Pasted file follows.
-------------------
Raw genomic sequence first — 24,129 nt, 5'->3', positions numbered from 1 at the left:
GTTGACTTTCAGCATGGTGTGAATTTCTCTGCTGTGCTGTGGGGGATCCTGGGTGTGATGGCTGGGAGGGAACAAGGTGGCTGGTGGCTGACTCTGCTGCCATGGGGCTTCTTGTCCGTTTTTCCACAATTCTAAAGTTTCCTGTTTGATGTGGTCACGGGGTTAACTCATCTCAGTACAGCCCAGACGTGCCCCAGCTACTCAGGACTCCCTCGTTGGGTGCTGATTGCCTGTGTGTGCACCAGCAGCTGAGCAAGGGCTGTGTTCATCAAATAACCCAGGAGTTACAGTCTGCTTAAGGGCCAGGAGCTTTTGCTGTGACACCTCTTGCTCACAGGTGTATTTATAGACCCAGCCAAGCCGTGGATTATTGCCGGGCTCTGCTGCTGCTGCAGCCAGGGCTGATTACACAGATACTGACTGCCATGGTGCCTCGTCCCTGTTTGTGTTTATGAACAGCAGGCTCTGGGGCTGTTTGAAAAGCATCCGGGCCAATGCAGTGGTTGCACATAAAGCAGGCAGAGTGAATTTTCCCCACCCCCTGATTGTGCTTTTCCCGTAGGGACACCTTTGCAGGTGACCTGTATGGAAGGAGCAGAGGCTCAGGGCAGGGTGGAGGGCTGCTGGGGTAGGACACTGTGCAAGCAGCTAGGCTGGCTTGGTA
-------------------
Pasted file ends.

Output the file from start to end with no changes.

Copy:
Raw genomic sequence first — 24,129 nt, 5'->3', positions numbered from 1 at the left:
GTTGACTTTCAGCATGGTGTGAATTTCTCTGCTGTGCTGTGGGGGATCCTGGGTGTGATGGCTGGGAGGGAACAAGGTGGCTGGTGGCTGACTCTGCTGCCATGGGGCTTCTTGTCCGTTTTTCCACAATTCTAAAGTTTCCTGTTTGATGTGGTCACGGGGTTAACTCATCTCAGTACAGCCCAGACGTGCCCCAGCTACTCAGGACTCCCTCGTTGGGTGCTGATTGCCTGTGTGTGCACCAGCAGCTGAGCAAGGGCTGTGTTCATCAAATAACCCAGGAGTTACAGTCTGCTTAAGGGCCAGGAGCTTTTGCTGTGACACCTCTTGCTCACAGGTGTATTTATAGACCCAGCCAAGCCGTGGATTATTGCCGGGCTCTGCTGCTGCTGCAGCCAGGGCTGATTACACAGATACTGACTGCCATGGTGCCTCGTCCCTGTTTGTGTTTATGAACAGCAGGCTCTGGGGCTGTTTGAAAAGCATCCGGGCCAATGCAGTGGTTGCACATAAAGCAGGCAGAGTGAATTTTCCCCACCCCCTGATTGTGCTTTTCCCGTAGGGACACCTTTGCAGGTGACCTGTATGGAAGGAGCAGAGGCTCAGGGCAGGGTGGAGGGCTGCTGGGGTAGGACACTGTGCAAGCAGCTAGGCTGGCTTGGTA